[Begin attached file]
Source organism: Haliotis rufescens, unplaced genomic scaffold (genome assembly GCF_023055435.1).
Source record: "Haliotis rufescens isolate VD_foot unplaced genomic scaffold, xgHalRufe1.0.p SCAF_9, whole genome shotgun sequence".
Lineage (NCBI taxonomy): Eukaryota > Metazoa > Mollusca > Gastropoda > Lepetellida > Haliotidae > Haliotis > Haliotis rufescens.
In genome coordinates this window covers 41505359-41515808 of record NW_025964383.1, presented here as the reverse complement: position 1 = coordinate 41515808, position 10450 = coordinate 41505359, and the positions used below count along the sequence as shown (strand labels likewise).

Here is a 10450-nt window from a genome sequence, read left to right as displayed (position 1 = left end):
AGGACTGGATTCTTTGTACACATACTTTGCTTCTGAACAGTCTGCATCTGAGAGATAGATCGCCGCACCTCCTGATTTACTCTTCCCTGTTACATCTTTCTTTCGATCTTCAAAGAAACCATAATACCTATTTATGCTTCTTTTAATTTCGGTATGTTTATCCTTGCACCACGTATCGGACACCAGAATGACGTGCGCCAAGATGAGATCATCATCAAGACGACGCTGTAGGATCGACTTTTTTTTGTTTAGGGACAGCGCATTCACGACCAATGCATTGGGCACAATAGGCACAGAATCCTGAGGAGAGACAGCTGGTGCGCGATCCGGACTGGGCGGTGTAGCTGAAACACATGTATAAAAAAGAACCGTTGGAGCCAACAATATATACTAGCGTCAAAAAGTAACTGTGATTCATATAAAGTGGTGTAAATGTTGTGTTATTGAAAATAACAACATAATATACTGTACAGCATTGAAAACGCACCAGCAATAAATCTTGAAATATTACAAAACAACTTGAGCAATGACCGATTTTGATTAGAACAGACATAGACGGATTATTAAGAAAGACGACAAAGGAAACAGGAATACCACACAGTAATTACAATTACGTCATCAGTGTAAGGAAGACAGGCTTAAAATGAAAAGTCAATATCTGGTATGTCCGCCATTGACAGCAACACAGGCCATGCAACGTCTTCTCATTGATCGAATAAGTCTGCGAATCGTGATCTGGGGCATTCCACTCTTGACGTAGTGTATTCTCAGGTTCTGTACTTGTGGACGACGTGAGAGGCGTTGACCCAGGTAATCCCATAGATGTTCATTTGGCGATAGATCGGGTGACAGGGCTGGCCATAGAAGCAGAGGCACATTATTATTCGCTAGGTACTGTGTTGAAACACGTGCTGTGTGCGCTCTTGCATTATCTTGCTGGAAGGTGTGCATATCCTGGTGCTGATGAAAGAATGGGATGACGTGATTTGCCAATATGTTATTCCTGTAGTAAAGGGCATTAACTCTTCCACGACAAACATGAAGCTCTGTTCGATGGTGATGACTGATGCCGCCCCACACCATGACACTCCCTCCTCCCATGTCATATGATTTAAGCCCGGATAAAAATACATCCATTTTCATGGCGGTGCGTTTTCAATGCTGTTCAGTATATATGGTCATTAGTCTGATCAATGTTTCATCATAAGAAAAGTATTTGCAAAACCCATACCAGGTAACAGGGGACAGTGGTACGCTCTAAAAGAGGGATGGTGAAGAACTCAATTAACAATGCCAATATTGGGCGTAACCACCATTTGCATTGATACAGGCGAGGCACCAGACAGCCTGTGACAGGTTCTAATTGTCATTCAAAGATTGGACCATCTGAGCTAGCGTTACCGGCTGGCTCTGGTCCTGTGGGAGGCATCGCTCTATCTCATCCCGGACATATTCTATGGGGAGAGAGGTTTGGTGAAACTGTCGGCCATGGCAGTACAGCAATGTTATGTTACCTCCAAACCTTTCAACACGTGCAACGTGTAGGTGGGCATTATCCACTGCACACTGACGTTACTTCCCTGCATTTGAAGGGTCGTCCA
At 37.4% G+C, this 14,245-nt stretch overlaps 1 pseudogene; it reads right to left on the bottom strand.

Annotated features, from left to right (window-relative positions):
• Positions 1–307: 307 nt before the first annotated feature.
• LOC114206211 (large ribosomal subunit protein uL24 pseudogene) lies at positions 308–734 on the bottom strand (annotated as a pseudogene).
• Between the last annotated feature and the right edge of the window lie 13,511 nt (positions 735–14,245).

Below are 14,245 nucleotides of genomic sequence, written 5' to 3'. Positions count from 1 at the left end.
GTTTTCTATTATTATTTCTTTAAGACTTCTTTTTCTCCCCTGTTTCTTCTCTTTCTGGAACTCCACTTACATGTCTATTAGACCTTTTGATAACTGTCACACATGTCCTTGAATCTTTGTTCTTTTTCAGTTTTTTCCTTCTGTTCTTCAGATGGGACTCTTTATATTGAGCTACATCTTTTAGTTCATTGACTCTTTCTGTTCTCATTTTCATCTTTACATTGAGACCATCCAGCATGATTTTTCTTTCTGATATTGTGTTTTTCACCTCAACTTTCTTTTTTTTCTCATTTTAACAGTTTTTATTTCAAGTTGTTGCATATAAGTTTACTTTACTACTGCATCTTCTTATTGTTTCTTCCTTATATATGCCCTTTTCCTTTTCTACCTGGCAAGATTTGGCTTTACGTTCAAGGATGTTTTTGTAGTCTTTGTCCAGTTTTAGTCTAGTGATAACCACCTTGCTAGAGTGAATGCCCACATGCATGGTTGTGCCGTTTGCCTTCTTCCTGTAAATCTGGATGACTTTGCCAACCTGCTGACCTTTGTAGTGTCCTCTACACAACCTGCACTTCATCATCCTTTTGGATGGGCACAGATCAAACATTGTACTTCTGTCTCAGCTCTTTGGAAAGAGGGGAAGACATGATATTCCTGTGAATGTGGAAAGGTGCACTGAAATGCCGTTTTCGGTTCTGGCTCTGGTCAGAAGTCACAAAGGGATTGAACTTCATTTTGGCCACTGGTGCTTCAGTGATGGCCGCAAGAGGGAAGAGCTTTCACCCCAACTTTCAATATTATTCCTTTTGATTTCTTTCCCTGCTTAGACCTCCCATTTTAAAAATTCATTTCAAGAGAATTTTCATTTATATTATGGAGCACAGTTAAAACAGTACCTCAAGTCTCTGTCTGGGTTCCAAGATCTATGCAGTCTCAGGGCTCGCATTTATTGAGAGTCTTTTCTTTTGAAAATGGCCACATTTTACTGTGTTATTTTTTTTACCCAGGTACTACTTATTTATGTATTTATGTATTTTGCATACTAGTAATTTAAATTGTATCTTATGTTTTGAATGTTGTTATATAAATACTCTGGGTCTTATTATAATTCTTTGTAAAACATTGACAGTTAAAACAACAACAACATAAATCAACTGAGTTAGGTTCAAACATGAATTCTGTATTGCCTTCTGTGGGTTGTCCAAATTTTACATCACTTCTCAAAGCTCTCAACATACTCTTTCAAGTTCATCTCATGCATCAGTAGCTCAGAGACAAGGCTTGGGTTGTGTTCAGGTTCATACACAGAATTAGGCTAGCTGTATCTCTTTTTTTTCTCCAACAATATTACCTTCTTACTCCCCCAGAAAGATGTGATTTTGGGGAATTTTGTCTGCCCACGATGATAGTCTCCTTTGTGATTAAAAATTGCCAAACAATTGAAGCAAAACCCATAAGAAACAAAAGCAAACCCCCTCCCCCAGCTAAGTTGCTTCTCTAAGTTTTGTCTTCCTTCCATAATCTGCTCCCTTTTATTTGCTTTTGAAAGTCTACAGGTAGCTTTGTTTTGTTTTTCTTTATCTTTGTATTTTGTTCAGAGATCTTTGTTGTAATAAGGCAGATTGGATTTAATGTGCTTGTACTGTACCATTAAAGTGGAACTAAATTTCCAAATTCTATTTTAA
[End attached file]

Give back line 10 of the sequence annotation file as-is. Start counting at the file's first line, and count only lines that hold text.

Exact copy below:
• LOC114206211 (large ribosomal subunit protein uL24 pseudogene) lies at positions 308–734 on the bottom strand (annotated as a pseudogene).